Indigenous Liberation equals Climate Mitigation
The WA team pitch focused on the link between First Nations rights and climate justice. They spoke of how climate change impacts Indigenous peoples across the world in distinct ways, and how those who contribute least to climate change are the ones most affected by its negative impacts. They spoke of how Indigenous people have particular physical, cultural, and spiritual and social connections to land, water and sky; connections that transpire in many aspects of Indigenous cultural practices and ways of life. Climate change exacerbates cultural erosion as well as displacement, and has significant social and economic repercussions.
The team highlighted the critical lack of recognition and utilisation of the wisdom, knowledge, and experience about land management and care for country that exists within Indigenous communities, and how this is a significant oversight in climate change responses. There needs to be more inclusive and intersectional dialogue about climate change policies and Indigenous people must be at the forefront of climate policy, response and justice.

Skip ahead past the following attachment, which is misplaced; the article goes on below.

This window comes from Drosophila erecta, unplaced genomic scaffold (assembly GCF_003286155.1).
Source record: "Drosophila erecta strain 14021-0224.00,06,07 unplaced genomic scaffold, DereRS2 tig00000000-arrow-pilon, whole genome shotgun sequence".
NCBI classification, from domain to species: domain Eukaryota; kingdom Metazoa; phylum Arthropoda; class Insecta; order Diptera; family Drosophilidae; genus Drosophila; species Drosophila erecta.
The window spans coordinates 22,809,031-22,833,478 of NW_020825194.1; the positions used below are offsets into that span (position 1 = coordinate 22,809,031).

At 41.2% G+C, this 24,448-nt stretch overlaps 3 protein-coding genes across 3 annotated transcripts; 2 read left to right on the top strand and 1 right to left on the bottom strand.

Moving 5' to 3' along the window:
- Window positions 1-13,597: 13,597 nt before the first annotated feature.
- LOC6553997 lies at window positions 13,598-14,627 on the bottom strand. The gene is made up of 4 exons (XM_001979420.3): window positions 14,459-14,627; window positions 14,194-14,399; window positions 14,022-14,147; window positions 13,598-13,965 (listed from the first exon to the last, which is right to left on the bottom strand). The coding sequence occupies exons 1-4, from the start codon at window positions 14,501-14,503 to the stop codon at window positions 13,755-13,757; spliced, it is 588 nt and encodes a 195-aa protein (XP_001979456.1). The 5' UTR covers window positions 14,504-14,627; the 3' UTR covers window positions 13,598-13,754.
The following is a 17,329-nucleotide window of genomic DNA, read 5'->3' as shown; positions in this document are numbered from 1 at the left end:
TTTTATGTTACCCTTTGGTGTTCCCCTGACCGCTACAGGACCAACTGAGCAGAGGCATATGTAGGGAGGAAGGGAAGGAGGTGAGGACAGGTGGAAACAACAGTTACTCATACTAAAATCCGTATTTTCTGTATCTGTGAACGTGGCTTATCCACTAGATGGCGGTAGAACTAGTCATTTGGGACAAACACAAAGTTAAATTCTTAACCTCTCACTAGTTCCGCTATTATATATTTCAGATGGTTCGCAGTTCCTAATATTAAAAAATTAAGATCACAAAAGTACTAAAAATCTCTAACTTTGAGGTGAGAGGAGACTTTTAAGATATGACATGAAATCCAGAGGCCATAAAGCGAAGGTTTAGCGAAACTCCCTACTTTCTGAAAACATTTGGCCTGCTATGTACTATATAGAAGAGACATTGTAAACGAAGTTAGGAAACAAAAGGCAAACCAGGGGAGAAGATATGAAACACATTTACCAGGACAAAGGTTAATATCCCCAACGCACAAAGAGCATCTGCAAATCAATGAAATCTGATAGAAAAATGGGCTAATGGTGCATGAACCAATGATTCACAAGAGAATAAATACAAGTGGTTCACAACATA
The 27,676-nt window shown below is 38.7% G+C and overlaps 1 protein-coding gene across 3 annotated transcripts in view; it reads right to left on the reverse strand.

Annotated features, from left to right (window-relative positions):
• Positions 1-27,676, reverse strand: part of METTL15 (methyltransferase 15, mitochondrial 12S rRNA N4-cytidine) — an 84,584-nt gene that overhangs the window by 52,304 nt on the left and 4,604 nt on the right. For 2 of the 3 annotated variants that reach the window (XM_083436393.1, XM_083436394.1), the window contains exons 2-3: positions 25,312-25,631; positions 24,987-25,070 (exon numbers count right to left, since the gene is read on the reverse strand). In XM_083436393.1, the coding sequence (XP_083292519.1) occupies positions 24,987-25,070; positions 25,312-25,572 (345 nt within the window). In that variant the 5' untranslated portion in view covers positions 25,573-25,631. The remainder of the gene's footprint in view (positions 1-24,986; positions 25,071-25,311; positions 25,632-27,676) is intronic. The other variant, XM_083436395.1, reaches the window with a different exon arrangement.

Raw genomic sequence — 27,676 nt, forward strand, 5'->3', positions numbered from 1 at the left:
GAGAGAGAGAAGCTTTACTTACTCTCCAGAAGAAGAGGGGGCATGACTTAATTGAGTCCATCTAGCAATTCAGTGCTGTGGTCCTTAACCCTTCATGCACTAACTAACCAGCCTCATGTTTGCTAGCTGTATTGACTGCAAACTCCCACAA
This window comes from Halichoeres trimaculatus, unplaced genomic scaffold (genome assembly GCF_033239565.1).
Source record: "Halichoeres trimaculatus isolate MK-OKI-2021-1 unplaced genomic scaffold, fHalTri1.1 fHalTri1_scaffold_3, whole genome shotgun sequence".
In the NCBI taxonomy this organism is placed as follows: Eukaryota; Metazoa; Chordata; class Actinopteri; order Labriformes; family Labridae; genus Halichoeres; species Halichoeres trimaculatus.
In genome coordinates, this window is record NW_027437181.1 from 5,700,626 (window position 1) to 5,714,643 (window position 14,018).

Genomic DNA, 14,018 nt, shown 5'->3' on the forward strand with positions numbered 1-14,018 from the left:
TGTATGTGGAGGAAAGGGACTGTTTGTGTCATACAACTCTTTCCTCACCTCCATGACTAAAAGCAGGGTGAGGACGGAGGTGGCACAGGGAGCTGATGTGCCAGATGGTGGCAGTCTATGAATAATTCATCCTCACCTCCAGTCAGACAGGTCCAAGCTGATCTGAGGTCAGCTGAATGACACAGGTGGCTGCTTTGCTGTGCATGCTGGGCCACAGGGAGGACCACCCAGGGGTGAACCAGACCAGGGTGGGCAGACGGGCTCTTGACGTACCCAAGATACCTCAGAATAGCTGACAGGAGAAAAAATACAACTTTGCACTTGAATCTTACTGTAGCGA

- Implement a Federal First Nations Climate Change Advisory body to specifically inform climate change policies and provide culturally safe training, with recruitment done through a consultation and recommendation process with First Nations Elders.
- Provide support and pathways for First Nations young people to work in the renewable energy sector, including subsidised TAFE courses and designing culturally safe learning environments.
- Reform the Australian education system to include First Nations history and knowledge of cultural rules and regulations which involve respect for animals and the environment, and care for country.